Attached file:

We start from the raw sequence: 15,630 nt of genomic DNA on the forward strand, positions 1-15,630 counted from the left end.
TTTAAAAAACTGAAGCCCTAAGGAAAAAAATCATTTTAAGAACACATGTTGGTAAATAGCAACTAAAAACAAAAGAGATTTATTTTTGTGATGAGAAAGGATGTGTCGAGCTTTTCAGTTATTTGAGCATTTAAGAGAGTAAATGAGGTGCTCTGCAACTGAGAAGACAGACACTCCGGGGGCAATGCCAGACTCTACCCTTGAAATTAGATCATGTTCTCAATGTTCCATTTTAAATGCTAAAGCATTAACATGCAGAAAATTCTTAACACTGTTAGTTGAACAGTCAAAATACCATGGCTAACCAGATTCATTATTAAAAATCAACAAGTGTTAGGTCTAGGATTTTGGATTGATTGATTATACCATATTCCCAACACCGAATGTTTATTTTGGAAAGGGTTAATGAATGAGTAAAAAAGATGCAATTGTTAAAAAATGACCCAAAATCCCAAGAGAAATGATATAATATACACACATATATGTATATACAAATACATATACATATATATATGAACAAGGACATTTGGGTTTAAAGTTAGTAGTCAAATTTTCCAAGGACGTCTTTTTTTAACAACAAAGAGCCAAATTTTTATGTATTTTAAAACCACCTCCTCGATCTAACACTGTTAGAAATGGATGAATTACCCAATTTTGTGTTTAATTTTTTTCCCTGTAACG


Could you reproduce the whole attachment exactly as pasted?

We start from the raw sequence: 15,630 nt of genomic DNA on the forward strand, positions 1-15,630 counted from the left end.
TTTAAAAAACTGAAGCCCTAAGGAAAAAAATCATTTTAAGAACACATGTTGGTAAATAGCAACTAAAAACAAAAGAGATTTATTTTTGTGATGAGAAAGGATGTGTCGAGCTTTTCAGTTATTTGAGCATTTAAGAGAGTAAATGAGGTGCTCTGCAACTGAGAAGACAGACACTCCGGGGGCAATGCCAGACTCTACCCTTGAAATTAGATCATGTTCTCAATGTTCCATTTTAAATGCTAAAGCATTAACATGCAGAAAATTCTTAACACTGTTAGTTGAACAGTCAAAATACCATGGCTAACCAGATTCATTATTAAAAATCAACAAGTGTTAGGTCTAGGATTTTGGATTGATTGATTATACCATATTCCCAACACCGAATGTTTATTTTGGAAAGGGTTAATGAATGAGTAAAAAAGATGCAATTGTTAAAAAATGACCCAAAATCCCAAGAGAAATGATATAATATACACACATATATGTATATACAAATACATATACATATATATATGAACAAGGACATTTGGGTTTAAAGTTAGTAGTCAAATTTTCCAAGGACGTCTTTTTTTAACAACAAAGAGCCAAATTTTTATGTATTTTAAAACCACCTCCTCGATCTAACACTGTTAGAAATGGATGAATTACCCAATTTTGTGTTTAATTTTTTTCCCTGTAACG